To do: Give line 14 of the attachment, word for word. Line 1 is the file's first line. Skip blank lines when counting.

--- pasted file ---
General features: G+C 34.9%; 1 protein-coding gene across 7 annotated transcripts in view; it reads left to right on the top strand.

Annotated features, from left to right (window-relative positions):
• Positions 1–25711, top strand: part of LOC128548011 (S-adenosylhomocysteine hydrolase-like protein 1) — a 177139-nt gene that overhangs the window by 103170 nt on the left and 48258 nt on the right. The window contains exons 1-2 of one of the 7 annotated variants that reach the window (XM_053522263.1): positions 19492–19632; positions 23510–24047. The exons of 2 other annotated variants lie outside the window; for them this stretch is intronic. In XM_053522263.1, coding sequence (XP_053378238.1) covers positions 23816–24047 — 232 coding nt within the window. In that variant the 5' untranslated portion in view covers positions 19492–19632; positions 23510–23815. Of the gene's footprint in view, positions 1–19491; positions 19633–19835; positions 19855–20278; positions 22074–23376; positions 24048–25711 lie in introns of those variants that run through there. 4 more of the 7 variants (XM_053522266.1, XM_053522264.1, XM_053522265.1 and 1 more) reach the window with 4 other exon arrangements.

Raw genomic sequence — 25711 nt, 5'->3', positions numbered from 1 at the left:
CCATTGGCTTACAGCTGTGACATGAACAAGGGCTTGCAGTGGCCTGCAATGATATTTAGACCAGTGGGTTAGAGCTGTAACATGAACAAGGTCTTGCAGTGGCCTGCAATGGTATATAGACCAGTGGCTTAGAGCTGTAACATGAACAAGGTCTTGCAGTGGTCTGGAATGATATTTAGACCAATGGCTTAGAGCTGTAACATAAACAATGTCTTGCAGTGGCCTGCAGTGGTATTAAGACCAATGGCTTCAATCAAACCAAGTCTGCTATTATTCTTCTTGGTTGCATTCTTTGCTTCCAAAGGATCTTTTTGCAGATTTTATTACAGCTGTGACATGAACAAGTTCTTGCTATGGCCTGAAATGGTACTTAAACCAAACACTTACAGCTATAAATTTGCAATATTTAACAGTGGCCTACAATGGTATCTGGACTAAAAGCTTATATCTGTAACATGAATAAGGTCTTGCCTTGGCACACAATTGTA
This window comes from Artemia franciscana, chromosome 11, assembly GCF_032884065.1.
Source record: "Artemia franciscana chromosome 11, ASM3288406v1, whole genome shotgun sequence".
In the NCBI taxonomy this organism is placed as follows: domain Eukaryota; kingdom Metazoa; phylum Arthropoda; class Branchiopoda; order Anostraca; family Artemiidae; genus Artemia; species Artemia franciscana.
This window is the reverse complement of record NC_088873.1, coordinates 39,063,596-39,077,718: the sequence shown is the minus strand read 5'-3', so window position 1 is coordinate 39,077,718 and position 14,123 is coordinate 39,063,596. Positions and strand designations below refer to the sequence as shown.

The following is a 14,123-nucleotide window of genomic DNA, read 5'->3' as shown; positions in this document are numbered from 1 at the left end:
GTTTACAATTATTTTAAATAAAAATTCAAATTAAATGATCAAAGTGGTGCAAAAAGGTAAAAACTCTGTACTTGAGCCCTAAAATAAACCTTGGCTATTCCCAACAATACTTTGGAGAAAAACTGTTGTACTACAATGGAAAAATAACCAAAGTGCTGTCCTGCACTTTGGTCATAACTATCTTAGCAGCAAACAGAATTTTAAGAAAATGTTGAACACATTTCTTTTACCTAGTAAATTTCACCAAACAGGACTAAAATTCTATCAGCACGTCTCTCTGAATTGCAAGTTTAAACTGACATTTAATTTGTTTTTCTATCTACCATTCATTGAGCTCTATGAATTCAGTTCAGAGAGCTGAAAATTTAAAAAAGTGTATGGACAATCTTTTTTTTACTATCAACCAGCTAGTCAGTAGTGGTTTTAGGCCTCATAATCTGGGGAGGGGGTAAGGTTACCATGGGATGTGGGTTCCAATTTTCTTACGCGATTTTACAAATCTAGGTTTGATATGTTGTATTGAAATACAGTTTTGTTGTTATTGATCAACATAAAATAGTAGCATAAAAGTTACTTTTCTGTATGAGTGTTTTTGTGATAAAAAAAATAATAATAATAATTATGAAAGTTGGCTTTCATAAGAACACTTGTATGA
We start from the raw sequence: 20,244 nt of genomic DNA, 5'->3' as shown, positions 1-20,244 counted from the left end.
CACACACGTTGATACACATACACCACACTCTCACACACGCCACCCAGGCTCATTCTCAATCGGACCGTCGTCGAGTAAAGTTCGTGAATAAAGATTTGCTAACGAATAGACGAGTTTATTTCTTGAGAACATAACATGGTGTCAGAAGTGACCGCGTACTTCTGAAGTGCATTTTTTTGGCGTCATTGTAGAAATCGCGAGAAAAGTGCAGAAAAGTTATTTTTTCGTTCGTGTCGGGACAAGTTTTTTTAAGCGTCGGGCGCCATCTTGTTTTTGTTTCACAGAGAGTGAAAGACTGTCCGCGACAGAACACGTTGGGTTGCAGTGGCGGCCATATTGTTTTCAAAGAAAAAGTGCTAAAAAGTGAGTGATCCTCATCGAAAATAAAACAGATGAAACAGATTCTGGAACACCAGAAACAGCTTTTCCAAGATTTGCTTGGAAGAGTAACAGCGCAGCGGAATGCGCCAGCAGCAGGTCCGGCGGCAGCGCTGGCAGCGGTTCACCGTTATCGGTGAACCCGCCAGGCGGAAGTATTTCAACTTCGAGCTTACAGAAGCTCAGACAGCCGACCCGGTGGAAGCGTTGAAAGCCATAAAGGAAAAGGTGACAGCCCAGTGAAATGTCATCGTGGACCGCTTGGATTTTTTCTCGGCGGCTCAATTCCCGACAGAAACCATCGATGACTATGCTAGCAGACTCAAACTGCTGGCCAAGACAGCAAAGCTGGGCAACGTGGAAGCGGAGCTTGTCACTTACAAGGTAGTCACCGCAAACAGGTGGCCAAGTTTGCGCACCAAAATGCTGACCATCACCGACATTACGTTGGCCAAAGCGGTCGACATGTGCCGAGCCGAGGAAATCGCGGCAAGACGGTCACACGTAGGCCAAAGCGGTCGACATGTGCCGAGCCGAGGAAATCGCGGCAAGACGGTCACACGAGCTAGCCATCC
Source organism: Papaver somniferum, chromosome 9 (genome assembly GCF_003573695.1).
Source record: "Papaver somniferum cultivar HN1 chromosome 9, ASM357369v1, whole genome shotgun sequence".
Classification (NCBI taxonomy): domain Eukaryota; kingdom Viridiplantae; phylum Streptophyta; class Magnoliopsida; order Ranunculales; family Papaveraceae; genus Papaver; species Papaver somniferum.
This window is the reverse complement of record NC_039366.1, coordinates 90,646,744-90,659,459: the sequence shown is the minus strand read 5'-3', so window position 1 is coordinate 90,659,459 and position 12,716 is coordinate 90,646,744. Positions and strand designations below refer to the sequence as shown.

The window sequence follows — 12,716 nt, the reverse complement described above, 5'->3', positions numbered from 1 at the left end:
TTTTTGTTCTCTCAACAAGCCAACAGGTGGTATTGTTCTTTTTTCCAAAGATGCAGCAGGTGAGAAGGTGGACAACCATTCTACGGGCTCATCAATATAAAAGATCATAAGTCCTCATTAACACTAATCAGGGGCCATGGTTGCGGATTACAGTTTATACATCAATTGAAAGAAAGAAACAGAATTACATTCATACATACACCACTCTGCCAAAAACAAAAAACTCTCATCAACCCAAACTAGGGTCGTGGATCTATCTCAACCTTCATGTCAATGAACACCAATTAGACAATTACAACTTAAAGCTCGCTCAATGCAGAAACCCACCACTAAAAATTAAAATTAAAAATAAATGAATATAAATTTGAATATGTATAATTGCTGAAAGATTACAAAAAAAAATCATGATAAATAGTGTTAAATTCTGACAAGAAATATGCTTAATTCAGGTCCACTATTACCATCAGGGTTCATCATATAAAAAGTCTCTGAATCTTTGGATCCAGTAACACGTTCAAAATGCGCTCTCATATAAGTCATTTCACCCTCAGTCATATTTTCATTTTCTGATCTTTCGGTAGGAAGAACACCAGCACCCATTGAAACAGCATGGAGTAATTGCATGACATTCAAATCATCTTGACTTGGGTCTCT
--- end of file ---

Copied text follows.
Source organism: Papaver somniferum, chromosome 9 (genome assembly GCF_003573695.1).